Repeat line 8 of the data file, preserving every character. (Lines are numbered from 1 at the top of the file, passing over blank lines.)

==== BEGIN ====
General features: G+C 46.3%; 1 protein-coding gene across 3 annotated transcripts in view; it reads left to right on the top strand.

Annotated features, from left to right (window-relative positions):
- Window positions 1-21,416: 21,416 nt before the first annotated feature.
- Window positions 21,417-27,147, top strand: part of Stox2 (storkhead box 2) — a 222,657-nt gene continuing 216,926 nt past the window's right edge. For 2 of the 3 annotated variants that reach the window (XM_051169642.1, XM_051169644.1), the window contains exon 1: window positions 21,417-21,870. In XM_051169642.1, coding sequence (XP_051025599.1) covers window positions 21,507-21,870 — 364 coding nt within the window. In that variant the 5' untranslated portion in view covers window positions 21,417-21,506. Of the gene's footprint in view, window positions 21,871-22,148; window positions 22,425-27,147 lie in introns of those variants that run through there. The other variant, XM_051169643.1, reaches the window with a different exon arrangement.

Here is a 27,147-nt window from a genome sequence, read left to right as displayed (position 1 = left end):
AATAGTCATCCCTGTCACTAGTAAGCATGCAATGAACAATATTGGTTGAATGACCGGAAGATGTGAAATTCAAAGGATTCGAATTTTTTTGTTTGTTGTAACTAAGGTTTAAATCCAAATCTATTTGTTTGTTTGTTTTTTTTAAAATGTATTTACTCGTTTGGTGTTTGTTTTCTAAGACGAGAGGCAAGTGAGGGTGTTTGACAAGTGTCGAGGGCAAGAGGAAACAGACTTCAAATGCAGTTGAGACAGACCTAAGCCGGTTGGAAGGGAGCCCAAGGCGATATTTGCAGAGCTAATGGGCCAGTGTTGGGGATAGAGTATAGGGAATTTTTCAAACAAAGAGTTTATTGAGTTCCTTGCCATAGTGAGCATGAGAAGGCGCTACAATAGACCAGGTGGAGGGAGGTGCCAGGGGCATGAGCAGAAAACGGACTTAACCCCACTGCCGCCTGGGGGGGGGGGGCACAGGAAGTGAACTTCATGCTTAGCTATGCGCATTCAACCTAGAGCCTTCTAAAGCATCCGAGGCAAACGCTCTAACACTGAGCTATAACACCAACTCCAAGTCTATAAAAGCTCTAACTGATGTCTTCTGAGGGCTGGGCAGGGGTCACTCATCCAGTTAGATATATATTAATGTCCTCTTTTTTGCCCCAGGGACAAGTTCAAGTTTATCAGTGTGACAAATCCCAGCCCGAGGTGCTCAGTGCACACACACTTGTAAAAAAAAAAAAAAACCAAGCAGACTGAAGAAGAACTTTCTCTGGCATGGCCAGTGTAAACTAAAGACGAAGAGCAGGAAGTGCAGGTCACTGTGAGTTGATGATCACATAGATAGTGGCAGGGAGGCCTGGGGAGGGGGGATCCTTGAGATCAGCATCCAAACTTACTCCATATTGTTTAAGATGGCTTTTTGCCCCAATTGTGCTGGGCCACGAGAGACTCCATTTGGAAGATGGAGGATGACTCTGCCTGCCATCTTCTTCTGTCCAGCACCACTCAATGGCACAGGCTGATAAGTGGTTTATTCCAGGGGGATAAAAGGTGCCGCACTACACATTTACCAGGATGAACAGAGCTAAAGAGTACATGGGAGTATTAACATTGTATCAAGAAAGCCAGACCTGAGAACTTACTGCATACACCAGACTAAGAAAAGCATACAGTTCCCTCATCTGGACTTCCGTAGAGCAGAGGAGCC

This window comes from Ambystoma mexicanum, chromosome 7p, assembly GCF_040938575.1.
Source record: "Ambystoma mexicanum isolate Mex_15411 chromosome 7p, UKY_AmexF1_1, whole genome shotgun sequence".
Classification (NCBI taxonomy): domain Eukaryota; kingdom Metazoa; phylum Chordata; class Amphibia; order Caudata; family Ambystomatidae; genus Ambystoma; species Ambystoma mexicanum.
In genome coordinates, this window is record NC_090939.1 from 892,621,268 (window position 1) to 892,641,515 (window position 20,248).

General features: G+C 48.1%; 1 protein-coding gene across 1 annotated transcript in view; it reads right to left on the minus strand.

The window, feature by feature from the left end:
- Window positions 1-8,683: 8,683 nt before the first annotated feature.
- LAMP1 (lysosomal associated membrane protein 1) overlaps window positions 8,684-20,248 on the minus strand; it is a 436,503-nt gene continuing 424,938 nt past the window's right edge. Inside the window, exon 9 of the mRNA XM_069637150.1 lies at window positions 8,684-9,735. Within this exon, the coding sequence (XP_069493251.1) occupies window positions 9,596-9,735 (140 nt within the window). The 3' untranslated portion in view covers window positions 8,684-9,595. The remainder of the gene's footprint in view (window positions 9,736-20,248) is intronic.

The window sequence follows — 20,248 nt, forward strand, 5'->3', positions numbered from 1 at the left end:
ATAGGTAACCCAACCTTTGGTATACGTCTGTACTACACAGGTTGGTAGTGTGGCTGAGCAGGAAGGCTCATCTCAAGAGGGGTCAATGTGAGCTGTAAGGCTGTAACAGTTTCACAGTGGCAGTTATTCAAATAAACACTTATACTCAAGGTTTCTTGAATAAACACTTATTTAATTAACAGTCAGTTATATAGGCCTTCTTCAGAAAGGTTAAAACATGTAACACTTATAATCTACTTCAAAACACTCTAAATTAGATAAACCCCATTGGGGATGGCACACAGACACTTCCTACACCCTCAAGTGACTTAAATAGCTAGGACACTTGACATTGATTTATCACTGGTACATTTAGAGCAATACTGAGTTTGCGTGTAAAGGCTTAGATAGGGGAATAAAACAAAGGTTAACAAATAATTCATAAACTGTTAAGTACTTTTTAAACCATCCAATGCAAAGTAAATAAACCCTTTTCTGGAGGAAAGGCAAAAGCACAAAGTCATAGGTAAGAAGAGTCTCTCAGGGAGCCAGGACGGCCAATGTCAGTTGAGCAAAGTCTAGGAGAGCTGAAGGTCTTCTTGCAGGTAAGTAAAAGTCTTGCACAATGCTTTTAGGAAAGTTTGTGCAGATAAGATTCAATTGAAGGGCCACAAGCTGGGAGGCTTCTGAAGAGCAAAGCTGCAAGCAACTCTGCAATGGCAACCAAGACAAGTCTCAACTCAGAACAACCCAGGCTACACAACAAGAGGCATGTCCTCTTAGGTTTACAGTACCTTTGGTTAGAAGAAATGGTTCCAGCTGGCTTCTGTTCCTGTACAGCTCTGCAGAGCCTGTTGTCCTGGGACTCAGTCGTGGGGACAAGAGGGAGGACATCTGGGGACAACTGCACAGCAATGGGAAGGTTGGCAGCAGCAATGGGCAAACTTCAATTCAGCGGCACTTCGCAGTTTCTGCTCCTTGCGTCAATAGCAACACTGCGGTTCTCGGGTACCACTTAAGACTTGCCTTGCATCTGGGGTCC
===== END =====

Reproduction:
Source record: "Ambystoma mexicanum isolate Mex_15411 chromosome 7p, UKY_AmexF1_1, whole genome shotgun sequence".